Point Blank

Ian Harding reports on the latest UK-based exercise that’s growing in both importance and air power capability

A selection of images captured during an air refuelling mission flown by Royal Air Force Voyager KC3 from 10 Squadron based at RAF Brize Norton. Exercise Point Blank involved packages of fighter aircraft training in both offensive and defensive counter air operations against simulated threat systems.
All images Ian Harding

DESIGNED AND co-hosted by the US Air Forces in Europe’s 48th Fighter Wing based at Royal Air Force Lakenheath, Suffolk, and the Royal Air Force, Exercise Point Blank is a recurring large force integration exercise. The event has grown in stature since the first event took place in March 2016. Drawing its name from Operation Point Blank, the code name for a portion of the Allied bombing offensive in World War Two, traditionally the exercise has been conducted on a smaller, regional scale. Staged on November 27, 2018, Point Blank 18-3 significantly increased its scope and scale with approximately 40 aircraft participating, including UK F-35B Lightnings and the Armée de l’Air for the first time.

Acknowledging the importance of Exercise Point Blank, Major General John Wood Commander 3rd Air Force, based at Ramstein Air Base, Germany, said: “We are already at a high state of readiness, but readiness can only be maintained if we exercise and train for it every day.”

United Kingdom Joint Air Component Commander Air Commodore Jez Attridge said: “As we saw last weekend, Russia is challenging the international rules-based order. We therefore need an insurance policy. Point Blank gives us the opportunity to stay ready, and if we stay ready, we don’t have to get ready.”


The primary objective for the Point Blank series is to prepare NATO allies for a highly contested fight against adversaries operating in a multidimensional battlespace. Inspired by largescale exercises such as Red Flag held at Nellis Air Force Base, Nevada, Point Blank seeks to integrate a large number of dissimilar aircraft, and teach flight crews how to best operate together and train in a safe environment. Rather than forward deploying a large number of aircraft to a single base at a huge cost, Point Blank utilises the UK’s extensive training range network; this latest event took place using airspace over the North Sea. The UK’s range network is in close proximity to most Royal Air Force and US Air Force fighter squadrons, making it ideal for training either over land or sea. Using training hours already budgeted for and programmed, Point Blank is a low-cost event designed to increase the tactical proficiency of participating units stationed within the UK and Europe.


Tactical aims

After years of uncontested air superiority, NATO forces acknowledge that any future war fighting will be contested and involve highly capable threats. Training with NATO allies such as the UK and France improves interoperability and demonstrates that the United States is committed to regional security. In addition, event 18-3 allowed the UK to use its shiny new F-35B Lightnings in the controlled environment of a joint air exercise for the first time, marking a notable milestone on the UK Lightning Force’s march to declaration of initial operating capability targeted for the end of December 2018. Explaining the tactical aims of the exercise, 48th Fighter Wing Chief of Weapons and Tactics Major Eric Joachim said: “We teach war fighters three things at Point Blank: common tactics, a common operating language, everything from radios to datalinks making sure they’re synchronised with systems, and finally, synchronising and compounding the effects.”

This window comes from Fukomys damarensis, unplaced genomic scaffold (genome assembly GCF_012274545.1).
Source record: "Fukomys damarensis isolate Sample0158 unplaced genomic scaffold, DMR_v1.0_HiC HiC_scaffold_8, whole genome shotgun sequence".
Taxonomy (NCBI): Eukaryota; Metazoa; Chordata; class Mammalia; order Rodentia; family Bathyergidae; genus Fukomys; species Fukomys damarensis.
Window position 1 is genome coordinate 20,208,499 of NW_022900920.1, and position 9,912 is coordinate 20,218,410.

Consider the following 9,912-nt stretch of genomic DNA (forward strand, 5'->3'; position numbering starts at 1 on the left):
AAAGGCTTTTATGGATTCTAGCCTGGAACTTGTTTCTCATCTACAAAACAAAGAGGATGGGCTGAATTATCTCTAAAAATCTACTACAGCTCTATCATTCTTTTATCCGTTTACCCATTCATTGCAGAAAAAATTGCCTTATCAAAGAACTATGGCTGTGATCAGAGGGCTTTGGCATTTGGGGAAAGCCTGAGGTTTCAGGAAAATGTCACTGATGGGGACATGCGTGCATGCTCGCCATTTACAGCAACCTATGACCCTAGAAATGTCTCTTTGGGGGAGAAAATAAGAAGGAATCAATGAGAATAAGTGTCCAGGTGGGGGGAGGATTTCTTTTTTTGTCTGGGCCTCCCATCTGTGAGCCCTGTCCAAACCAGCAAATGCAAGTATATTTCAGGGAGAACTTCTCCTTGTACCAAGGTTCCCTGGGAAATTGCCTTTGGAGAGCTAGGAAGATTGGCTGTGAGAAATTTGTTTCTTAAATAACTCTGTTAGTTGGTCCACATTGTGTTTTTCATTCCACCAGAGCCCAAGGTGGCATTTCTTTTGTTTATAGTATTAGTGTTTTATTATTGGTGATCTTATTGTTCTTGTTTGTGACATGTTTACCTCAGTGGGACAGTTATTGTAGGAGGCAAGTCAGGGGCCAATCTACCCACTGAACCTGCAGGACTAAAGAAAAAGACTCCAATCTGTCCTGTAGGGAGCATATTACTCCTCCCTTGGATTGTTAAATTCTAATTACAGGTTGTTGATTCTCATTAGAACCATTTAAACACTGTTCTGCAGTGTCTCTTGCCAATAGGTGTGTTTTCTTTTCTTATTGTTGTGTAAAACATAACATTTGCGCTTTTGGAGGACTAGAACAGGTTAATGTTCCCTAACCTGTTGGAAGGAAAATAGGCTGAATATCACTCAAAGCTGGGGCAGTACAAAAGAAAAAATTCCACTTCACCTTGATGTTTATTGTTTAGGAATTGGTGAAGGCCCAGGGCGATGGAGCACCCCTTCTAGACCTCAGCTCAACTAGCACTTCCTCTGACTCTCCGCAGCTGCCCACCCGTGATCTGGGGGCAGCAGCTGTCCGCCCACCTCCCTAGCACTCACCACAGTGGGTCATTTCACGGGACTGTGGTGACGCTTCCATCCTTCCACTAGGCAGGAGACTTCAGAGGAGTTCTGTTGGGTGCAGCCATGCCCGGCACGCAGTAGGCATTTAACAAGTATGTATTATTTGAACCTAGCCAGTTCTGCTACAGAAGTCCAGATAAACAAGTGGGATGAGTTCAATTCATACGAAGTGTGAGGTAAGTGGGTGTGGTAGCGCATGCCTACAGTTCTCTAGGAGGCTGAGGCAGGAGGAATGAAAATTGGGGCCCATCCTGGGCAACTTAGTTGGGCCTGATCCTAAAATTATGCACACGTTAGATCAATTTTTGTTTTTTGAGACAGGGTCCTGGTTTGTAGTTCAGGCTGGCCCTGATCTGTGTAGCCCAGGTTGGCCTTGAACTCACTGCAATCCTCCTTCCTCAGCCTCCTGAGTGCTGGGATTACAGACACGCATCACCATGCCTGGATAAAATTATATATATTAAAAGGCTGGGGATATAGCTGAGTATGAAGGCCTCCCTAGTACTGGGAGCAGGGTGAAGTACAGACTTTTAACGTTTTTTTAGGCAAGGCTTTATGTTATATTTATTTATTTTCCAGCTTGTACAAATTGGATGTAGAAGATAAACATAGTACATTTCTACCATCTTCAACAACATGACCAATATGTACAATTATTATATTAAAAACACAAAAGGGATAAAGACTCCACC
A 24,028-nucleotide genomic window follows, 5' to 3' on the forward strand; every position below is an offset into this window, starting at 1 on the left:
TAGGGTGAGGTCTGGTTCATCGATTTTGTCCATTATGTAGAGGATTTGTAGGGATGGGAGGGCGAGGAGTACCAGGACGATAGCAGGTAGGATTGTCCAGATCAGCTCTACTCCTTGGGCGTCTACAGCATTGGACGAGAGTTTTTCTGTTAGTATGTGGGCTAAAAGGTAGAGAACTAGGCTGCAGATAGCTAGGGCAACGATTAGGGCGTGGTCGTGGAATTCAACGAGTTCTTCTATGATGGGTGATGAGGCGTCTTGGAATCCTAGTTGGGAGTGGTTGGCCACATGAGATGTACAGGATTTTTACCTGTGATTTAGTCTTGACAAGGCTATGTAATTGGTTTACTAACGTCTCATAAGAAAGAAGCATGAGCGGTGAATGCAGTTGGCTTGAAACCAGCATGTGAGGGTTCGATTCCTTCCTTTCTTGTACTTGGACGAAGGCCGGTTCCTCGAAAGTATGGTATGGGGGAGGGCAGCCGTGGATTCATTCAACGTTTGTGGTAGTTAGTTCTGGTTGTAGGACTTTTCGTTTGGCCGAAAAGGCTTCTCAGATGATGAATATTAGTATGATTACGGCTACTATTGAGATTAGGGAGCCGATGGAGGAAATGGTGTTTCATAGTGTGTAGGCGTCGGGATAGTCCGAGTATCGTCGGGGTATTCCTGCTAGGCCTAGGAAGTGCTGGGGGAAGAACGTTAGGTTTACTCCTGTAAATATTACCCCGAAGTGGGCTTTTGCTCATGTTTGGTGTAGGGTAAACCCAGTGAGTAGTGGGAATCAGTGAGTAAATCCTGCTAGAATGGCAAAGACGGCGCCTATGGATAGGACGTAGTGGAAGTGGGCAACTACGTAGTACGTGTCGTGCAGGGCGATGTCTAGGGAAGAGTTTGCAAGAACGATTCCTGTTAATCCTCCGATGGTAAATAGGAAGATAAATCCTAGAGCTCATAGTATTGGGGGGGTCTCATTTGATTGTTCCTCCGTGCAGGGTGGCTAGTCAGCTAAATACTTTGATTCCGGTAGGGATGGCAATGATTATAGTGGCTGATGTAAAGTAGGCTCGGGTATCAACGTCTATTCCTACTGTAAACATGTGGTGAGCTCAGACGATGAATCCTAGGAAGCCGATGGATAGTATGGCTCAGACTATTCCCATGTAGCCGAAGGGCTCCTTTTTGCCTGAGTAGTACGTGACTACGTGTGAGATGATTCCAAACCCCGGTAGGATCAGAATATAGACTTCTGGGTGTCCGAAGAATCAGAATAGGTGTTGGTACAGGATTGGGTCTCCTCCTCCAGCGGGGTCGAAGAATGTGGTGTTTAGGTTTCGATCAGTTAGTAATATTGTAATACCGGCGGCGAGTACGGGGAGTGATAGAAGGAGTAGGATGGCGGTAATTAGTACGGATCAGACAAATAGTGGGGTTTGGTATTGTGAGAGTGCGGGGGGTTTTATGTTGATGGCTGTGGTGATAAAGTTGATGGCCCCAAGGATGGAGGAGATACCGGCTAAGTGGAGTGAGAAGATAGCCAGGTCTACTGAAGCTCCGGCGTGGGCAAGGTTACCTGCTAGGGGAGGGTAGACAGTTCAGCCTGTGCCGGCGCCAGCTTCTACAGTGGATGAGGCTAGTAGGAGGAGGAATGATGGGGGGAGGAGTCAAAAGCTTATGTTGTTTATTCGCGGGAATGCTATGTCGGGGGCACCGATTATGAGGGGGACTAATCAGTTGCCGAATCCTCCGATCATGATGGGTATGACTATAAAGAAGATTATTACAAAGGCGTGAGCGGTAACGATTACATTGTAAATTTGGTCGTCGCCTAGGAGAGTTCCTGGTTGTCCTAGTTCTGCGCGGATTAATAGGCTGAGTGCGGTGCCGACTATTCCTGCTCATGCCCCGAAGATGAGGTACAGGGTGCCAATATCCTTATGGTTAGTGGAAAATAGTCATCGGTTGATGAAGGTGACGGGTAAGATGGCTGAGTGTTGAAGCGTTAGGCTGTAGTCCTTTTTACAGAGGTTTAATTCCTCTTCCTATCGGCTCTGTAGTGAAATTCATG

Mission planning for Point Blank 18-3 was completed at RAF Lakenheath on November 26, 2018, in preparation for the exercise staged the following day. At approximately 09:30hrs on November 27, all participating aircraft launched from multiple locations across the UK. The scenario used involved the standard NATO Blue (friendly) vs Red (hostile) forces, with Blue based in the east engaged by Red located in the west.

Blue force pilots were tasked with destroying simulated hostile surface–air-missile threats before moving forward into hostile territory to destroy simulated targets. Red force pilots were presenting a threat laydown designed to challenge the air superiority held by the Blue force. Exercise moderators also introduced other challenges – for example, simulated radio communication jamming designed to force aircrew to overcome and counter communication degradation.

United States Air Forces in Europe is not standing still with its current version of Point Black. General Tod Walters, Commander United States Air Forces in Europe, and his staff intend to create a more effective tactical-level exercise, one with a changeable operational focus depending on the training requirements of the participants involved, in the same way that Exercise Red Flag is choreographed at Nellis.

Previous Point Blanks have focused on combat SAR and dissimilar air combat training. Major Joachim confirmed the aim of the organisers of Point Black is to develop the event to become one of the world’s leading large force integration combat training exercises. These aspirations will be enhanced when the mighty 48th Fighter Wing ‘The Liberty Wing’ receives the first of 48 F-35A Lightning IIs.